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  • Drought is generally considered as a deficiency in rainfall /precipitation over an extended period, usually a season or more, resulting in a water shortage causing adverse impacts on vegetation, animals, and/or people.
  • The Supreme Court of India in its verdict (2016) in the matter of Swaraj Abhiyan Vs Union of India stated that drought would certainly fall within the definition of “disaster” as defined under Section 2(d) of the Disaster Management (DM) Act, 2005.
  • Disaster Management (DM) Act, 2005 defines “disaster” to mean ‘a catastrophe, mishap, calamity or grave occurrence in any area, arising from natural or man-made causes, or by accident or negligence which results in substantial loss of life or human suffering or damage to, and destruction of, property, or damage to, or degradation of, environment, and is of such a nature or magnitude as to be beyond the coping capacity of the community of the affected area.’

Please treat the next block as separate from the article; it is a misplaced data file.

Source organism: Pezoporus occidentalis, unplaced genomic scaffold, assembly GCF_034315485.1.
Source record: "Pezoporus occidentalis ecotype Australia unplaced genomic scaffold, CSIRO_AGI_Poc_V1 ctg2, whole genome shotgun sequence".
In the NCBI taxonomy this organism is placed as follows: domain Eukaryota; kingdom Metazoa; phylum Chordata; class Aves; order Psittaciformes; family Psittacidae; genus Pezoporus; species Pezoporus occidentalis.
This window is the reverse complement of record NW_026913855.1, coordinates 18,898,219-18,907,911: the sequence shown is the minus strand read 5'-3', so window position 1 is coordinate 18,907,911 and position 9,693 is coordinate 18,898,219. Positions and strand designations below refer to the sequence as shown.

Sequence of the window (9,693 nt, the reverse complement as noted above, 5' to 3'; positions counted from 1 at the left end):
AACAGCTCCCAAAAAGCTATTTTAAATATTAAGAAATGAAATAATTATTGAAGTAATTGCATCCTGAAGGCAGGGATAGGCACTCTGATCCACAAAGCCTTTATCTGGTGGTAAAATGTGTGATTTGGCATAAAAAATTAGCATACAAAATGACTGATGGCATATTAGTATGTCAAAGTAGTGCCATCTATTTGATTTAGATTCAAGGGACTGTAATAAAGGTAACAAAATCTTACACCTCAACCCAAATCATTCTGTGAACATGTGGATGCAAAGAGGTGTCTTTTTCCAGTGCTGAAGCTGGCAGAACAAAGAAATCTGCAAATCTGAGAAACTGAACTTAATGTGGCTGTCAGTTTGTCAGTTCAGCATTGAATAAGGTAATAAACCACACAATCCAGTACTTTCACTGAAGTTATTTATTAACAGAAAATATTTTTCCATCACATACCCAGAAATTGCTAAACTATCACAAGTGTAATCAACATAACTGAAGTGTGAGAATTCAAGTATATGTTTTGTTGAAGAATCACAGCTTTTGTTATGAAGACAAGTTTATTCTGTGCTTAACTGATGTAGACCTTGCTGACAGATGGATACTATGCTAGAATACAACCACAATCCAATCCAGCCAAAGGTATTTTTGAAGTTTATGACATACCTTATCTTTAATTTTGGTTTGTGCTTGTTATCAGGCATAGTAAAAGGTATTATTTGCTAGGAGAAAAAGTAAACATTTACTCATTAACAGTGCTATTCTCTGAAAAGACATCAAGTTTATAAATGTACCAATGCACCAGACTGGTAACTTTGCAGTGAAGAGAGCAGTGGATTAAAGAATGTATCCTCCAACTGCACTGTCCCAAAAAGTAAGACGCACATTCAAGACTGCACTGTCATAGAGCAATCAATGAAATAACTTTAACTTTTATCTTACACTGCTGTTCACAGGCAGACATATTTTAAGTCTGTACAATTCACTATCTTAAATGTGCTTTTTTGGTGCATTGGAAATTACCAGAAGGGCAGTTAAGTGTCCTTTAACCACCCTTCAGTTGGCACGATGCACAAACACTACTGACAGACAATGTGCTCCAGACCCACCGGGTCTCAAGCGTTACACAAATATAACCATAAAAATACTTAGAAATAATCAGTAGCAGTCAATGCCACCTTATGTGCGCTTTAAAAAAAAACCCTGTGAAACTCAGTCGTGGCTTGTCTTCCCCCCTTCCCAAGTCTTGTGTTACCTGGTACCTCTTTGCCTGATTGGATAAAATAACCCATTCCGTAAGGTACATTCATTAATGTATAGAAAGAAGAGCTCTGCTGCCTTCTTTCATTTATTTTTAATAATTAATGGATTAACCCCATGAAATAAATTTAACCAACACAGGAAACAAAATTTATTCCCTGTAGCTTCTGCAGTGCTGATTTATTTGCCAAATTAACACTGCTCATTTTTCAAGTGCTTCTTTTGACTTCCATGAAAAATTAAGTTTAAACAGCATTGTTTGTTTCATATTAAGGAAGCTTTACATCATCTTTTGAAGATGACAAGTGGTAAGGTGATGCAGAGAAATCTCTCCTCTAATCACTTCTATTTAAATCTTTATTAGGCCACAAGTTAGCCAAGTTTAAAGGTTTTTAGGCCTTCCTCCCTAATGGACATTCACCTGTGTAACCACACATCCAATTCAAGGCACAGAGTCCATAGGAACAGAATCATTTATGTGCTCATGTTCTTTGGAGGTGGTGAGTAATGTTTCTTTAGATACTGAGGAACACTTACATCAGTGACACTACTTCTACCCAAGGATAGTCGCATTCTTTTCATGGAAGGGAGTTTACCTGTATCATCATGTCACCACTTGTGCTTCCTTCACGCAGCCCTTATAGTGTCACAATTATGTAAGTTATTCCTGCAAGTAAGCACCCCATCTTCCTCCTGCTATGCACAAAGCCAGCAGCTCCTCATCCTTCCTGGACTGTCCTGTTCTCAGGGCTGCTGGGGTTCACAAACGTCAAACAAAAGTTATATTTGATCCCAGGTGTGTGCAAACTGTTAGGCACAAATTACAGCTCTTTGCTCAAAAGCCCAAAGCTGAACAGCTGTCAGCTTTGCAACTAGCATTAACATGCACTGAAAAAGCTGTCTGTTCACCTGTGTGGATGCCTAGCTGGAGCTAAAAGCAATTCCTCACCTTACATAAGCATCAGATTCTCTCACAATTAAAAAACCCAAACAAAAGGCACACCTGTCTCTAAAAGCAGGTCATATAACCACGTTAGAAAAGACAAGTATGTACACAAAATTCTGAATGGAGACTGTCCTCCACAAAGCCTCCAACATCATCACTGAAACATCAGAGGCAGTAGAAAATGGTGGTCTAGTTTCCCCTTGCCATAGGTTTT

• Since drought is a disaster, risk assessment and risk management as well as crisis management of a drought falls completely within the purview of the Disaster Management Act, 2005.
  • Supreme Court directed the National Disaster Management Authority to be the agency responsible for drought management particularly with respect to chalking out long term preventive and mitigation measures.
  • It is not as if a drought is required to be declared in the entire State or even in an entire district. If a drought-like situation or a drought exists in some village in a district or a taluka or tehsil or block, it should be so declared.

Classification of drought in India: